In daylight, they were grim, twisted wire hieroglyphs of steel,
leeched of colour. Workers walked past the grubby edifice,
a woman without her bright garments, make-up and curls.
lights so bright must, by definition, cast shadows.
Oh Jeanie, which is Hell and which is Heaven?
III 22nd Feb 1968 – 31st October 1969
It was a pleasant conversation. Her name was Patricia,
her husband was in the army, down South. She admired her
orange, crocheted dress. Facially, they were mirror images.
She was a nursing auxiliary. Her period cramps were “terrible”.
She was found two days later in a lane near her home
by a cabinet maker, a creator who stumbled on destruction.
She was naked, raped, and strangled with her own nylons.
he has made naked her fountain and she has uncovered
the fountain of her blood. (Leviticus 20:18)
Her handbag, emptied out, was discarded, its open mouth
that soil and weeds and stones would cram full if left.
Three children and unmarried. She bit down hard enough
on her lip to draw blood. Slut. She had one child now, a girl.
She barely caught her name: “I’m Jemima McDonald”.
She was 5ft 7” with dyed brown hair. She disgusted her.
She’d left home with her curlers in her hair under a red scarf
and come straight to the toilets to make herself a whore.
Her scarf lay pooled on the grubby space by the sink.
Soon enough she would be stretched out on metal
being cleansed off all sin before being cut open.
She had just begun to menstruate. Joanne had towels
in her bag. “oh thank you. You’re a lifesaver. I didn’t
expect it so soon.” She watched her carefully and coveted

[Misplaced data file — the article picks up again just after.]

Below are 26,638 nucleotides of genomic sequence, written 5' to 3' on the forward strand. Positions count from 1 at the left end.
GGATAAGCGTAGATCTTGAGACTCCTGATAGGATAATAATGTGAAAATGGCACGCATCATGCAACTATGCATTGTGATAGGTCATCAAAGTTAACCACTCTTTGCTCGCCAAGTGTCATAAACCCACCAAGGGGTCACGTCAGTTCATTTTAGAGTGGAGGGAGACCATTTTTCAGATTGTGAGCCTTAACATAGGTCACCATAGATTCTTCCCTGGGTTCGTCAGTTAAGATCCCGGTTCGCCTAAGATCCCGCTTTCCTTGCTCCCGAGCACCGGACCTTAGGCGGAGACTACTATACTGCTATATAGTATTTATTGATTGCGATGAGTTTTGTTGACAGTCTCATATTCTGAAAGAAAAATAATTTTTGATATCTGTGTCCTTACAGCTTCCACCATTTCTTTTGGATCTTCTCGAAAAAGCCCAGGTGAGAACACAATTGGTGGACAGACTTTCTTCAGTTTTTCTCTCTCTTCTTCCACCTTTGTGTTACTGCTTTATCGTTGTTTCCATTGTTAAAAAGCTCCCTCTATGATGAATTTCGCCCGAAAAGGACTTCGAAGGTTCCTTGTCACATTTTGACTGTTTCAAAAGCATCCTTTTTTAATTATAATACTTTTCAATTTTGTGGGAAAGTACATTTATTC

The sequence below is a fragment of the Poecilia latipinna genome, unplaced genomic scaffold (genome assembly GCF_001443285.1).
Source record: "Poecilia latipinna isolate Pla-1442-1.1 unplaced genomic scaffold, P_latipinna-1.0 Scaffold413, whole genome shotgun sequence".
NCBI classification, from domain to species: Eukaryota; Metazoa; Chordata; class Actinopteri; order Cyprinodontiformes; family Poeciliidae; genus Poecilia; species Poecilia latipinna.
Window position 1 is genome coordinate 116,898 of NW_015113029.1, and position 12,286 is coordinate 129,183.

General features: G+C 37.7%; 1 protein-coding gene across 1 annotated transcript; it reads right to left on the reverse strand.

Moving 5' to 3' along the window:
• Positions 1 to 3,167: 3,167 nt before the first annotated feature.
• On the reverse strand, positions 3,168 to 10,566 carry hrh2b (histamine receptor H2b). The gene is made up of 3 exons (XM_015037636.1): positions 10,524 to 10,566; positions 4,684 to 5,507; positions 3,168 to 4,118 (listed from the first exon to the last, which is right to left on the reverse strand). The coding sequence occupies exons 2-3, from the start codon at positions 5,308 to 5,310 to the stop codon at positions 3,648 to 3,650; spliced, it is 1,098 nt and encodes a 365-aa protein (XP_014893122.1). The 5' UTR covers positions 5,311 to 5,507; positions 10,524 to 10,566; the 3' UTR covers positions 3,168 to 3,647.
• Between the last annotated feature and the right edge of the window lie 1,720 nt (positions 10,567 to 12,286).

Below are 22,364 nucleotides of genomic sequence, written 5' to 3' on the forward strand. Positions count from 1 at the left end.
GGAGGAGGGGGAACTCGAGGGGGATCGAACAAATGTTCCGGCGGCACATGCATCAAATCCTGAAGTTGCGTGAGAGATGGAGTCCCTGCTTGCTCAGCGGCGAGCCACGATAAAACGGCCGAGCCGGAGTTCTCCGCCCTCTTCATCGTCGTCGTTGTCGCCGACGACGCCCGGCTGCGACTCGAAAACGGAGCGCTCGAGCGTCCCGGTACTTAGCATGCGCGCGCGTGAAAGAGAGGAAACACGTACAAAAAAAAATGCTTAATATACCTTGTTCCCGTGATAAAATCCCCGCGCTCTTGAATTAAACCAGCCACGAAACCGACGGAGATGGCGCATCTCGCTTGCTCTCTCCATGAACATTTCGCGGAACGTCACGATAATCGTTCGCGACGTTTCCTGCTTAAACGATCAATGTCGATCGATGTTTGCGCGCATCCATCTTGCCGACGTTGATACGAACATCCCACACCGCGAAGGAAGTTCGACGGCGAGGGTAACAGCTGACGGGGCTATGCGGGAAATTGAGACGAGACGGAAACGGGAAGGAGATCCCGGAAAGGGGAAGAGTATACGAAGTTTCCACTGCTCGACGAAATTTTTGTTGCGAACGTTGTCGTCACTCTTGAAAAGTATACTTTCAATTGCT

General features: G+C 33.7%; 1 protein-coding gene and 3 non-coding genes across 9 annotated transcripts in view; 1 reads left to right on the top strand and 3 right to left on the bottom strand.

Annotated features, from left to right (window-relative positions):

with all her being the black pinafore dress, white ruffled
blouse, the off-white sling back shoes. This time, however
he messed up, leaving her fully clothed. He was too frenzied,
raping her then strangling her with her own nylons. Again. Again.
She sulked for weeks about the pinafore dress. He swore
he’d make it up to her. She thought of the grubby children
exploring the empty tenement telling wild stories about a body.
Helen Puttock always made her giggle. The false Indentikit,
her sister’s drunken remembrance of the taxi ride.
A tall man! Red-haired. He was so small and mousey. She knew
he was soft spoken though as he’d repeated the nonsense
she’d scripted for him. Let her suffer, forever guilty,
leaving her sister alone with a strange man.
We are all as an unclean thing, and all our righteousness
are as a filthy rag. (Isaiah 64:6). This time he left a bite mark.
She was found in a little lane, strangled with her nylons, raped and beaten.
The story was beginning to get a little tired. After all, she had a child.
The police were everywhere but she knew she was untouchable.
Let them search and pick up every piece of trash, her discarded
bag, the contents gone with her life, a barely discernible rustle and sigh.
Sometimes, she sunbathes in her tights in the small back garden,
the sunlight staining her face. He watches from the kitchen window
with fear and desire. She has two children now. Sometimes, by mistake,
she calls me Patricia, the first one, her first born.
Bill Herbert is mostly published by Bloodaxe Books. Recent volumes include Omnesia and, with Donut Press, Murder Bear (both 2013). He is Professor of Poetry and Creative Writing at Newcastle University, and Dundee’s Makar, or City Laureate. In 2014 he won a Cholmondeley Award, and in 2015 was made a Fellow of the Royal Literary Society.
Tracey Herd was born in Scotland in 1968 and lives in Dundee. She studied at Dundee University, where she was Creative Writing Fellow in 1998-2001. She has published three collections with Bloodaxe: No Hiding Place (1996), which was shortlisted for the Forward Prize for Best First Collection; Dead Redhead (2001), a Poetry Book Society Recommendation; and Not in This World (2015), a Poetry Book Society Choice shortlisted for the T.S. Eliot Prize.